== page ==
Back to Earth

Well first, Jeff goes bye-bye…. again. No surprise there (although he claims it wasn’t his fault, I personally think it was completely his subconscious acting out…. again).

Then, the ever insightful Zeke says “Adios”.

And next, I read that Dorsey is thinking of shutting down, but he does a head-fake and proceeds to post – but who knows for how long.

So here I sit after a month of not posting understanding that shutting up might be a blessing to some, but I am nowhere near done. If I ever was really honest about the things running around my brain, this blog might go to the next level. Trust me, I am working on it, working on me, working on my life… and seeing things much more clearly than I did even three months ago (not to mention three years ago).

Why? Because of one word.


I think disconnecting can be a very healthy thing for some people. It has been for me. Let me explain…

Prior to leaving the church, I was very connected to that community of people. Prior to experiencing the breakup of my marriage, I was also very connected to my wife.

What I have found is that what I perceived as healthy connections were truly unhealthy enmeshments. To be enmeshed in something is to be entangled and intertwined.

The level of which I was enmeshed in the church and in my marriage was unhealthy for me. To flip a phrase, it caused me to not see the trees for the forest. I was so enamored of the big picture of things… that I missed the realities of the situation and what was actually happening in front of me. I didn’t bury my head in the sand, I often buried my head in the sky.

Disconnecting has caused me to see things more clearly. It has brought me back to earth.

15 thoughts on “Back to Earth”

  1. I’ve been disconnected in recent months, too. Living life and not trying so hard to find answers. Interestingly, a friend emailed me a few days ago. her mom is in a medical crisis and the friend spent half the email berating herself for her weak faith that had her questioning God’s will for her life and her mom’s. As someone *really* disconnected from church, her words just hit me with an obvious thud: she’d internalized the same thing I did in the church, with is utter self-hatred and guilt when you can’t live up to the impossible saintly standards paraded in front of you. I said as much in an email to her (“where’s grace?” I asked) and she wrote back to thank me for what turned out to be comforting words. She went so far as to call it wisdom. (I’m not so sure about that.)[/end tangent]Like societyvs, I miss community. I’ve started wondering if I can find de-converts in my area to meet and hang out with periodically. (Boston, anyone?) Just being able to discuss and grapple with all this stuff in person lends the whole faith crisis experience a different aura. It’s one thing to blog and read this stuff; it’s another to discuss it over coffee or drinks.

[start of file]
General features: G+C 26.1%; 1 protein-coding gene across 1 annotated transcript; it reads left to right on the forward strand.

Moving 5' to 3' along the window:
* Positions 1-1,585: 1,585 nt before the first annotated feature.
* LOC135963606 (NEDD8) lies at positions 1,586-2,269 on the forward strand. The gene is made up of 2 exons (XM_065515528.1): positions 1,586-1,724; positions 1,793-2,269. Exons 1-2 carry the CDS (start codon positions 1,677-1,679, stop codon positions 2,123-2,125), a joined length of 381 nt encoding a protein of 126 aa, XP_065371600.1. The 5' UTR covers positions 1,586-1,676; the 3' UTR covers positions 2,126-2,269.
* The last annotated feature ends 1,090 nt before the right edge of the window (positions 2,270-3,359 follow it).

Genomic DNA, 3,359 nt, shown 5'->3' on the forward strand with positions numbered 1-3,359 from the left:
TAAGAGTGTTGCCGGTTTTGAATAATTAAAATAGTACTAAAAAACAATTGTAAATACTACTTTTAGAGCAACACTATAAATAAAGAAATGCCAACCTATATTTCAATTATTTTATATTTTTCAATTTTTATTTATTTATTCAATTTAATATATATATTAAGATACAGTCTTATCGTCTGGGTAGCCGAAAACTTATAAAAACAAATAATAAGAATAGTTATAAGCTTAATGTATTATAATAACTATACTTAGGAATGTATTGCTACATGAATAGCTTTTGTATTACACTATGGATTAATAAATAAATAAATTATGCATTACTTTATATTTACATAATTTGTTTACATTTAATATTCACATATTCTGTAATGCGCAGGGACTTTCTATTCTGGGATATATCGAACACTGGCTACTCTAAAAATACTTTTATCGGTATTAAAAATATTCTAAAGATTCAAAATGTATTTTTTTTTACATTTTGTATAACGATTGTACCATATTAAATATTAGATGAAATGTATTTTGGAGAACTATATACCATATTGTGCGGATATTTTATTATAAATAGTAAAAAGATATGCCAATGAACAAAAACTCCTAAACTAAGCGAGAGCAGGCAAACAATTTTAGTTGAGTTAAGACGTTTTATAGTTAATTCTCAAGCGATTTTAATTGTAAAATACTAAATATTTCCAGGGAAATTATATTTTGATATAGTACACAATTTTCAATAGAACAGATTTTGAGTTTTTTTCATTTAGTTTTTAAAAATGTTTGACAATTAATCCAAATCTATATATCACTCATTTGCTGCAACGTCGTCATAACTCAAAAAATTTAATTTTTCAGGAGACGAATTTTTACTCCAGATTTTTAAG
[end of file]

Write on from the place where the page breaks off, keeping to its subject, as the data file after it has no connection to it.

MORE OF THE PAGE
2. Well, I’m glad to see your absence from blogging wasn’t a permanent condition. I found your blog shortly after launching my own just recently, and liked reading your stuff. Now I can hold out hope there’s more to read in the future…and I don’t have to wrestle with whether it’s relevant to keep you in my blogroll. 😉

  3. It’s like a drug Jeff… don’t get strung out man!! 🙂As for being “really honest”… it’s not that I am dishonest, but I do have an internal censor that keeps me from being too transparent (obviously family matters are private for a reason). However, I think my experiences regarding my family situation and the journey I have traveled the past two years surrounding my faith are beneficial. But I still suffer from “what will others think”… which is a remnant from my ego-centered self and the often “double-life” that pastors and public leaders struggle with… and I continue to want to pull back the curtain on that aspect of my life.

  4. Steve, I’m coming full circle, albeit I’m leaning toward the Orthodox community, but I absolutely had to have my time in the wilderness. Buddhism and atheism were places I visited, and I have a great appreciation for each. In the end, I’m finding something very cool, but it wouldn’t have happened without my time away.God isn’t honored with bullshit lip service belief. What I mean by that is how many people really are dying on the inside from a crisis of faith while sitting in the pews and are too afraid to experience that crisis? Hey, I still have a ton of things to work out. For example, the Orthodox community isn’t all that accepting of GLBT’s and that is a tough one for me because I have some friends and family in this community, and I can’t quite reconcile God’s love with those few pesky warning passages. Nevertheless, the winds of change are driving me toward Constantinople.Enjoy the journey, Steve. Experience it.